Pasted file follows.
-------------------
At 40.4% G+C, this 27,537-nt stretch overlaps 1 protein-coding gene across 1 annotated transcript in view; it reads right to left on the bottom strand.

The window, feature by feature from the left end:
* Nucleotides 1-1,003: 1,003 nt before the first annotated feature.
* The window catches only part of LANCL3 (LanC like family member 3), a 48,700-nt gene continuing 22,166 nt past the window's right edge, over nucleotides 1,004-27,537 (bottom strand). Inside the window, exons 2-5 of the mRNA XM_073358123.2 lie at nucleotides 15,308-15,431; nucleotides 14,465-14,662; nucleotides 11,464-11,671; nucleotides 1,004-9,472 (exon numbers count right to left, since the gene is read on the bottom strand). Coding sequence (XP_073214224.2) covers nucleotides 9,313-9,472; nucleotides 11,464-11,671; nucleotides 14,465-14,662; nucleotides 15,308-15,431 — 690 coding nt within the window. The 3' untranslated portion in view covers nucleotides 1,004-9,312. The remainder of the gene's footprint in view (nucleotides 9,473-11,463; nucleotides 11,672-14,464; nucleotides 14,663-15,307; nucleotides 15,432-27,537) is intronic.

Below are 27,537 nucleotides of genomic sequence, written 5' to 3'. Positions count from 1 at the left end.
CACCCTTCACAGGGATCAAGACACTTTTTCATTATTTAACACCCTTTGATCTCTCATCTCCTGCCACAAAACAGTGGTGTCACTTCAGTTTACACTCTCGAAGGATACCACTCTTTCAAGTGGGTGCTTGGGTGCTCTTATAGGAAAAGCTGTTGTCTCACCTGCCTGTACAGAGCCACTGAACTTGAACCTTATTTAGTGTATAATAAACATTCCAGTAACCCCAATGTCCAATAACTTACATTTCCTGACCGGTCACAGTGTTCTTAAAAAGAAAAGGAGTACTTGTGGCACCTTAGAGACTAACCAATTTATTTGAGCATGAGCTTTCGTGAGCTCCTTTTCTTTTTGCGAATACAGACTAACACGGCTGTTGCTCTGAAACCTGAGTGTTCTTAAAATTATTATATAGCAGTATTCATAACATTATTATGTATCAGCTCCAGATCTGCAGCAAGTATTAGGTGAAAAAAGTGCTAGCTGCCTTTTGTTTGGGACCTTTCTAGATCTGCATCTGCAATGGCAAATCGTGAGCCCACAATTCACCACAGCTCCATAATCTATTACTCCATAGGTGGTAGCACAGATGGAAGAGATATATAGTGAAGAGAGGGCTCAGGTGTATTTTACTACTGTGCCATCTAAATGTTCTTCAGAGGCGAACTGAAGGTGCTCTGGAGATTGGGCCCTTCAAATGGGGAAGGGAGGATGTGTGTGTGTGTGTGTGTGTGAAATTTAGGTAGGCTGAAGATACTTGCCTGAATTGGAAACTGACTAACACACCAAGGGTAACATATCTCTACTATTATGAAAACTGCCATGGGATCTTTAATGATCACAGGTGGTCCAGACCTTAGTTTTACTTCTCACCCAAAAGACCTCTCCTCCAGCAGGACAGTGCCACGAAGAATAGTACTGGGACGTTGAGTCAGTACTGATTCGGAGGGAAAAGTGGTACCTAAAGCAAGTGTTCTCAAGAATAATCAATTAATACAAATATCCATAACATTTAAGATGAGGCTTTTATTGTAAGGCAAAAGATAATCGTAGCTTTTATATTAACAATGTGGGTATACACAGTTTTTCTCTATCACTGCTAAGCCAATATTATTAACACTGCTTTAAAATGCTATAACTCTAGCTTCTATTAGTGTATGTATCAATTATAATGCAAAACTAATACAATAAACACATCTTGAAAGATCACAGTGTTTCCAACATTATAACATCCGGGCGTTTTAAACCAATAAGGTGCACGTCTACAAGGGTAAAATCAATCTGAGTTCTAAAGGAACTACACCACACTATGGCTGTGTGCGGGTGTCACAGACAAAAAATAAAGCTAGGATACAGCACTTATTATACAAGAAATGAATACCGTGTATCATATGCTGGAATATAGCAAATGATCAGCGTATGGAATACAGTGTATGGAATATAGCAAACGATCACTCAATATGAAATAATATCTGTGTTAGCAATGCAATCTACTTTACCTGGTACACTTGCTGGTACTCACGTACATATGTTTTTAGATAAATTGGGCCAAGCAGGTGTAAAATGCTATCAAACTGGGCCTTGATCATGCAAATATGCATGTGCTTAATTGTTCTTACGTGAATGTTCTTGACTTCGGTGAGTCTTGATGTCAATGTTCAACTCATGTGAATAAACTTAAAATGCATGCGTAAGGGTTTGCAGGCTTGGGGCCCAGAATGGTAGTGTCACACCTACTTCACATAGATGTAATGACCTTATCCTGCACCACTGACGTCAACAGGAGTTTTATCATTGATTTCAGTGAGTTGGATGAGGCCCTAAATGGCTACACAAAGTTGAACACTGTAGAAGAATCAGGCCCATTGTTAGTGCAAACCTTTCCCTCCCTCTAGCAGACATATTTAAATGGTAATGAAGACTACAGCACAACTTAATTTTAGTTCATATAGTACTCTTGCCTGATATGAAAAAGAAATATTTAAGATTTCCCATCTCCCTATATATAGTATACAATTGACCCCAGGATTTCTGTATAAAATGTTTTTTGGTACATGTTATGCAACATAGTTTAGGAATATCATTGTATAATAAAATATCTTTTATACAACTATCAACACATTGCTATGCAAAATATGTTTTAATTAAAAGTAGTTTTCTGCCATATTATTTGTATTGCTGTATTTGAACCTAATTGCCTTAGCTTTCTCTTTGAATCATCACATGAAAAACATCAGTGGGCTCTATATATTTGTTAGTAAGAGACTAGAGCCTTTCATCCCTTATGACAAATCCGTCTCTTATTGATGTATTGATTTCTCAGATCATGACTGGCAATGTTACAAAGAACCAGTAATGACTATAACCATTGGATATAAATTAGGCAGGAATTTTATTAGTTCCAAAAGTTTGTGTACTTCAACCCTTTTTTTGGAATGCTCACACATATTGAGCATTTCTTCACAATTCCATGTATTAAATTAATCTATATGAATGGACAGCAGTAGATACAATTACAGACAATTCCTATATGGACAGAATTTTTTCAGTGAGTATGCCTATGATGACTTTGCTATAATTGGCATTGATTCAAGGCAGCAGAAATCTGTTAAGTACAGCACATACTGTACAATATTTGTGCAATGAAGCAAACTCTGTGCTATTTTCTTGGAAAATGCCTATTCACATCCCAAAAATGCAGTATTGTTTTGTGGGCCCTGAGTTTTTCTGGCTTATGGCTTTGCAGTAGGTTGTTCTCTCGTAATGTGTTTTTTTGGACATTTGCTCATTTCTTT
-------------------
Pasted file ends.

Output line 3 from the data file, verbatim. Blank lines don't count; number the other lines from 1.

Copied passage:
* Nucleotides 1-1,003: 1,003 nt before the first annotated feature.